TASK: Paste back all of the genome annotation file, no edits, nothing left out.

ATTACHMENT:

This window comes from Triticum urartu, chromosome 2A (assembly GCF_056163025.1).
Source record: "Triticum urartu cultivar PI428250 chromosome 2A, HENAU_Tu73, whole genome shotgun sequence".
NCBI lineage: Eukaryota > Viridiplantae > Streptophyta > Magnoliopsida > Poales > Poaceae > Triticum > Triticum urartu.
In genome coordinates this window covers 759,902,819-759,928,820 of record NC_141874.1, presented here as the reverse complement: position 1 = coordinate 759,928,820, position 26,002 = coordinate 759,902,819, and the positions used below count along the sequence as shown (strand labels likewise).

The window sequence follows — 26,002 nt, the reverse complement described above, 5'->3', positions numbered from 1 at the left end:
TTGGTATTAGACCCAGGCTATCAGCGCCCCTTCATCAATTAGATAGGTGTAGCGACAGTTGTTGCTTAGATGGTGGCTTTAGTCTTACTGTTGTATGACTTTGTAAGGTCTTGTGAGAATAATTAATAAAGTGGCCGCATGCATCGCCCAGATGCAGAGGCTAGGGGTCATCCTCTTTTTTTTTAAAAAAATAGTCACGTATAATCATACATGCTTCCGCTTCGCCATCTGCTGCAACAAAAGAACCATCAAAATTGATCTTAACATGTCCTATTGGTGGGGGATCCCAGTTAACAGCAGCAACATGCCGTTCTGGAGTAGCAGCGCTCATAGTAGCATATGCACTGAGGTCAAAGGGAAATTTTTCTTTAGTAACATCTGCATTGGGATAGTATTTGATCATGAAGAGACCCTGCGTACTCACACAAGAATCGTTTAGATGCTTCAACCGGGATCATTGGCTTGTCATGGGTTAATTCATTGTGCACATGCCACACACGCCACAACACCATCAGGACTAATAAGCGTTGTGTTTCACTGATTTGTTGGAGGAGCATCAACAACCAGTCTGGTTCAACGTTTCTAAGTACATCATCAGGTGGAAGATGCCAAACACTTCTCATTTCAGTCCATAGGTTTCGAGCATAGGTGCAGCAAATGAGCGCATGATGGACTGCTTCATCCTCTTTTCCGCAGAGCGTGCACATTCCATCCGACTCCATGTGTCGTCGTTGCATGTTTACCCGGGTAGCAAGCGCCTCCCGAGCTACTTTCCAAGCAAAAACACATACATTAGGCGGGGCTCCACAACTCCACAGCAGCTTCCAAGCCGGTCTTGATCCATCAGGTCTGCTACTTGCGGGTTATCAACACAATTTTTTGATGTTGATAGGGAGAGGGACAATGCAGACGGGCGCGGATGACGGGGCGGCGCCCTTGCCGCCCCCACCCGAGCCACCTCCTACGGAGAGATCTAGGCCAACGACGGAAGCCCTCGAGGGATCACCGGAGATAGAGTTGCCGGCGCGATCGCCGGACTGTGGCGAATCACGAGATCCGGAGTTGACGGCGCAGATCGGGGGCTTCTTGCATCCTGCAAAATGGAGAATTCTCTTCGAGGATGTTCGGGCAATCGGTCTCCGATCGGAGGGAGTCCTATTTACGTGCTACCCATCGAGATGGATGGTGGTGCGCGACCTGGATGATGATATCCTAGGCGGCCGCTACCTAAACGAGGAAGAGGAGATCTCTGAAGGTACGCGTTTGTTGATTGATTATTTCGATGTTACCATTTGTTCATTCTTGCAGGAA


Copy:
This window comes from Triticum urartu, chromosome 2A (assembly GCF_056163025.1).
Source record: "Triticum urartu cultivar PI428250 chromosome 2A, HENAU_Tu73, whole genome shotgun sequence".
NCBI lineage: Eukaryota > Viridiplantae > Streptophyta > Magnoliopsida > Poales > Poaceae > Triticum > Triticum urartu.
In genome coordinates this window covers 759,902,819-759,928,820 of record NC_141874.1, presented here as the reverse complement: position 1 = coordinate 759,928,820, position 26,002 = coordinate 759,902,819, and the positions used below count along the sequence as shown (strand labels likewise).

The window sequence follows — 26,002 nt, the reverse complement described above, 5'->3', positions numbered from 1 at the left end:
TTGGTATTAGACCCAGGCTATCAGCGCCCCTTCATCAATTAGATAGGTGTAGCGACAGTTGTTGCTTAGATGGTGGCTTTAGTCTTACTGTTGTATGACTTTGTAAGGTCTTGTGAGAATAATTAATAAAGTGGCCGCATGCATCGCCCAGATGCAGAGGCTAGGGGTCATCCTCTTTTTTTTTAAAAAAATAGTCACGTATAATCATACATGCTTCCGCTTCGCCATCTGCTGCAACAAAAGAACCATCAAAATTGATCTTAACATGTCCTATTGGTGGGGGATCCCAGTTAACAGCAGCAACATGCCGTTCTGGAGTAGCAGCGCTCATAGTAGCATATGCACTGAGGTCAAAGGGAAATTTTTCTTTAGTAACATCTGCATTGGGATAGTATTTGATCATGAAGAGACCCTGCGTACTCACACAAGAATCGTTTAGATGCTTCAACCGGGATCATTGGCTTGTCATGGGTTAATTCATTGTGCACATGCCACACACGCCACAACACCATCAGGACTAATAAGCGTTGTGTTTCACTGATTTGTTGGAGGAGCATCAACAACCAGTCTGGTTCAACGTTTCTAAGTACATCATCAGGTGGAAGATGCCAAACACTTCTCATTTCAGTCCATAGGTTTCGAGCATAGGTGCAGCAAATGAGCGCATGATGGACTGCTTCATCCTCTTTTCCGCAGAGCGTGCACATTCCATCCGACTCCATGTGTCGTCGTTGCATGTTTACCCGGGTAGCAAGCGCCTCCCGAGCTACTTTCCAAGCAAAAACACATACATTAGGCGGGGCTCCACAACTCCACAGCAGCTTCCAAGCCGGTCTTGATCCATCAGGTCTGCTACTTGCGGGTTATCAACACAATTTTTTGATGTTGATAGGGAGAGGGACAATGCAGACGGGCGCGGATGACGGGGCGGCGCCCTTGCCGCCCCCACCCGAGCCACCTCCTACGGAGAGATCTAGGCCAACGACGGAAGCCCTCGAGGGATCACCGGAGATAGAGTTGCCGGCGCGATCGCCGGACTGTGGCGAATCACGAGATCCGGAGTTGACGGCGCAGATCGGGGGCTTCTTGCATCCTGCAAAATGGAGAATTCTCTTCGAGGATGTTCGGGCAATCGGTCTCCGATCGGAGGGAGTCCTATTTACGTGCTACCCATCGAGATGGATGGTGGTGCGCGACCTGGATGATGATATCCTAGGCGGCCGCTACCTAAACGAGGAAGAGGAGATCTCTGAAGGTACGCGTTTGTTGATTGATTATTTCGATGTTACCATTTGTTCATTCTTGCAGGAA